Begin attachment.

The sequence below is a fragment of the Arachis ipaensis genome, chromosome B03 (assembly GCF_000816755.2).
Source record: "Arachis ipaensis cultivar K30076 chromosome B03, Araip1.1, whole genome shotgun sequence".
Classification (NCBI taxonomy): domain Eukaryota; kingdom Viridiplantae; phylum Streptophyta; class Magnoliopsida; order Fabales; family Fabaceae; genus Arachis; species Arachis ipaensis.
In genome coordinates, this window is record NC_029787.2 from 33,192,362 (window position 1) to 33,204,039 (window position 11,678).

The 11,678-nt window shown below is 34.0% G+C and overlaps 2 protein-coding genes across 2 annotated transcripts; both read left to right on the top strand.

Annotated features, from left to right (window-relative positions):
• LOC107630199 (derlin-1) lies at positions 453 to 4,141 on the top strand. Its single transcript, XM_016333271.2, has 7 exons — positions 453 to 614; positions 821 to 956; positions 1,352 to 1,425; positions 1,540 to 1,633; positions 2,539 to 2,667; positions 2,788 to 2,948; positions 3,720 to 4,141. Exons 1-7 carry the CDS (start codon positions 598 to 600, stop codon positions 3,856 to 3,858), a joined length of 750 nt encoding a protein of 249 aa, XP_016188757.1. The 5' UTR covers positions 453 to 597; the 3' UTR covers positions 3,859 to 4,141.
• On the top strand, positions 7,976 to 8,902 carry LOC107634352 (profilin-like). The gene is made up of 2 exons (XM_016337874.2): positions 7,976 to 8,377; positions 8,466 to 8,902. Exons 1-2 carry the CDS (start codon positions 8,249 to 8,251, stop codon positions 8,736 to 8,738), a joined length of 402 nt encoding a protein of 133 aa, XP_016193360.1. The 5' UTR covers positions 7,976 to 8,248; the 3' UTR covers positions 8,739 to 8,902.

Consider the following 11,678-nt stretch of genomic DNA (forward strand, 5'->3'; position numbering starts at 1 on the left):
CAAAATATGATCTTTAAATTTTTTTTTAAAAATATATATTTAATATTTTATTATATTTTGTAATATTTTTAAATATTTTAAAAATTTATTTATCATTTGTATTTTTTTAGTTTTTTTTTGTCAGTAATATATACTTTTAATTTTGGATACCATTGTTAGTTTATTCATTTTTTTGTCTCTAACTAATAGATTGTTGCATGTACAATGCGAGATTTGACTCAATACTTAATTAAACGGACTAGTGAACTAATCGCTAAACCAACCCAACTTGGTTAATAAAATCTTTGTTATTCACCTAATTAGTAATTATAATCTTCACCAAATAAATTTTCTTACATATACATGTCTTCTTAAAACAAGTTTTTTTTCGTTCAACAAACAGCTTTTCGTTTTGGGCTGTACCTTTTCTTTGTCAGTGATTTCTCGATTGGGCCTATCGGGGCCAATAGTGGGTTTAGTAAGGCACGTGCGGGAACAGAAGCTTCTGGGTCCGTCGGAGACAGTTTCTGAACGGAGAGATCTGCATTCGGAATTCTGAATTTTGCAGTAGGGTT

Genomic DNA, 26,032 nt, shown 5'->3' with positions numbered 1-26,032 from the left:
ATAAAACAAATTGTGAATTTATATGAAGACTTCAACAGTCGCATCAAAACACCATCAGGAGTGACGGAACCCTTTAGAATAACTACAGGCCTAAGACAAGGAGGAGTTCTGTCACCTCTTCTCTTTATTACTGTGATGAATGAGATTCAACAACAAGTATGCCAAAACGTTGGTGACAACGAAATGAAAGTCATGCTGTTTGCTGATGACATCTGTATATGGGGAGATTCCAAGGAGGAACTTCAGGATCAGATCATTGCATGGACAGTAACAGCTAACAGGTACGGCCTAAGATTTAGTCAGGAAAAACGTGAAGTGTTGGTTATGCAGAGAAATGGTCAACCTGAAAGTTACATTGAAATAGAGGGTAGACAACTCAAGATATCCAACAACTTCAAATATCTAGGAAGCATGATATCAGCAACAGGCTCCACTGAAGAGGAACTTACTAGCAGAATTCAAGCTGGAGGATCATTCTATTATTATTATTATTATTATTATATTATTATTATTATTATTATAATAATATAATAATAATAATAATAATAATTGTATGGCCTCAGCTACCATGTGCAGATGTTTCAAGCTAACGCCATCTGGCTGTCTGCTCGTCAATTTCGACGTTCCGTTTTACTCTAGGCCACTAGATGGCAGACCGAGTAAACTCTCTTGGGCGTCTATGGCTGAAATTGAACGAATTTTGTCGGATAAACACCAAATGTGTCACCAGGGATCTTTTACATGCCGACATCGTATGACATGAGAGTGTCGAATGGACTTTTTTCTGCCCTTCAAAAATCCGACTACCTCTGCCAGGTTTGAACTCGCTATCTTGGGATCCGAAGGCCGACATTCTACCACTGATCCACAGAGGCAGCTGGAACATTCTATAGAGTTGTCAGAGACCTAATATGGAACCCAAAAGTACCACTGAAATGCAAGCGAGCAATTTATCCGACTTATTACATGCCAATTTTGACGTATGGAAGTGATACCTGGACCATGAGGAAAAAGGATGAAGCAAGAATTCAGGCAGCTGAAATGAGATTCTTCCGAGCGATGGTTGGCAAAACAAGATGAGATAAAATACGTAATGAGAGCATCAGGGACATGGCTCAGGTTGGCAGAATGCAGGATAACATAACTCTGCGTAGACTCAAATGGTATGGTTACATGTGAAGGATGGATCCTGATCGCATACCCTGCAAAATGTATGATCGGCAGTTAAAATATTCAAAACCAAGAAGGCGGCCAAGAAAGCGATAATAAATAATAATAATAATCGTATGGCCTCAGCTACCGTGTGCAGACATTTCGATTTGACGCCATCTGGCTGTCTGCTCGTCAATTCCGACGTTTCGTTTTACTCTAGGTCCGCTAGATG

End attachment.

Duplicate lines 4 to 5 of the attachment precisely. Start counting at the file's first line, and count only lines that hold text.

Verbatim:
In genome coordinates, this window is record NC_029787.2 from 33,192,362 (window position 1) to 33,204,039 (window position 11,678).

The 11,678-nt window shown below is 34.0% G+C and overlaps 2 protein-coding genes across 2 annotated transcripts; both read left to right on the top strand.